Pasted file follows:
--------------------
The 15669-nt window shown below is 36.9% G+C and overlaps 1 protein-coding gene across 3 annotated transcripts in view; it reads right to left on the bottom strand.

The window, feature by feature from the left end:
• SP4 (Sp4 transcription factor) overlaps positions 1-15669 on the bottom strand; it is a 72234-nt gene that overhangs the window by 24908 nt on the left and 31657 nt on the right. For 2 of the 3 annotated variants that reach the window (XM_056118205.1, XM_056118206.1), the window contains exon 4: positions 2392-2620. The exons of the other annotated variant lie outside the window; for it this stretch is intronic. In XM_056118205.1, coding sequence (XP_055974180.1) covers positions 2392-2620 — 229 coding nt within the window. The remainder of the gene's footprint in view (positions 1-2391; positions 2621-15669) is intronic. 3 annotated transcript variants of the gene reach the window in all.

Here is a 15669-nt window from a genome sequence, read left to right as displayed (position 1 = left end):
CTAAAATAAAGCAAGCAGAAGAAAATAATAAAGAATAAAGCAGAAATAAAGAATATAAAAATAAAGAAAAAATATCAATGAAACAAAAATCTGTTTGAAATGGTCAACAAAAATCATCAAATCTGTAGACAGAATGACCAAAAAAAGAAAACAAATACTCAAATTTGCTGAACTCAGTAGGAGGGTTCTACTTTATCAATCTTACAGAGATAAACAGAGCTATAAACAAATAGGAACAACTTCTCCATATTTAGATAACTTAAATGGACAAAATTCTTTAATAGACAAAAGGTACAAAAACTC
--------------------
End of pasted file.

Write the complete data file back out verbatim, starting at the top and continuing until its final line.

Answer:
The 15669-nt window shown below is 36.9% G+C and overlaps 1 protein-coding gene across 3 annotated transcripts in view; it reads right to left on the bottom strand.

The window, feature by feature from the left end:
• SP4 (Sp4 transcription factor) overlaps positions 1-15669 on the bottom strand; it is a 72234-nt gene that overhangs the window by 24908 nt on the left and 31657 nt on the right. For 2 of the 3 annotated variants that reach the window (XM_056118205.1, XM_056118206.1), the window contains exon 4: positions 2392-2620. The exons of the other annotated variant lie outside the window; for it this stretch is intronic. In XM_056118205.1, coding sequence (XP_055974180.1) covers positions 2392-2620 — 229 coding nt within the window. The remainder of the gene's footprint in view (positions 1-2391; positions 2621-15669) is intronic. 3 annotated transcript variants of the gene reach the window in all.

Here is a 15669-nt window from a genome sequence, read left to right as displayed (position 1 = left end):
CTAAAATAAAGCAAGCAGAAGAAAATAATAAAGAATAAAGCAGAAATAAAGAATATAAAAATAAAGAAAAAATATCAATGAAACAAAAATCTGTTTGAAATGGTCAACAAAAATCATCAAATCTGTAGACAGAATGACCAAAAAAAGAAAACAAATACTCAAATTTGCTGAACTCAGTAGGAGGGTTCTACTTTATCAATCTTACAGAGATAAACAGAGCTATAAACAAATAGGAACAACTTCTCCATATTTAGATAACTTAAATGGACAAAATTCTTTAATAGACAAAAGGTACAAAAACTC